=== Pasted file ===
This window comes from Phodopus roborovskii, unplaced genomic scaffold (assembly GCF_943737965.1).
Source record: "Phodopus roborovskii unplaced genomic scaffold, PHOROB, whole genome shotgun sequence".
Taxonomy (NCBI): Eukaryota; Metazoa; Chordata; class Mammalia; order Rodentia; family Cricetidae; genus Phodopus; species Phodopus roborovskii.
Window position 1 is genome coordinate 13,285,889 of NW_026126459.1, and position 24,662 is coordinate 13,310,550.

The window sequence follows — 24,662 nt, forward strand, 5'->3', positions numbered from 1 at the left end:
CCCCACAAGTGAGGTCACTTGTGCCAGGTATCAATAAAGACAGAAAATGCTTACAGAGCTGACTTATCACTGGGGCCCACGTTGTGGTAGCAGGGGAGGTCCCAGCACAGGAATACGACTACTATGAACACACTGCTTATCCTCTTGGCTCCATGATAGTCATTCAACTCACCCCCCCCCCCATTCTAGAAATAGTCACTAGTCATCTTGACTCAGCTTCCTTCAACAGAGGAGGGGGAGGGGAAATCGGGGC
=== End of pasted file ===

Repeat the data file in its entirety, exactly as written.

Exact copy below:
This window comes from Phodopus roborovskii, unplaced genomic scaffold (assembly GCF_943737965.1).
Source record: "Phodopus roborovskii unplaced genomic scaffold, PHOROB, whole genome shotgun sequence".
Taxonomy (NCBI): Eukaryota; Metazoa; Chordata; class Mammalia; order Rodentia; family Cricetidae; genus Phodopus; species Phodopus roborovskii.
Window position 1 is genome coordinate 13,285,889 of NW_026126459.1, and position 24,662 is coordinate 13,310,550.

The window sequence follows — 24,662 nt, forward strand, 5'->3', positions numbered from 1 at the left end:
CCCCACAAGTGAGGTCACTTGTGCCAGGTATCAATAAAGACAGAAAATGCTTACAGAGCTGACTTATCACTGGGGCCCACGTTGTGGTAGCAGGGGAGGTCCCAGCACAGGAATACGACTACTATGAACACACTGCTTATCCTCTTGGCTCCATGATAGTCATTCAACTCACCCCCCCCCCCATTCTAGAAATAGTCACTAGTCATCTTGACTCAGCTTCCTTCAACAGAGGAGGGGGAGGGGAAATCGGGGC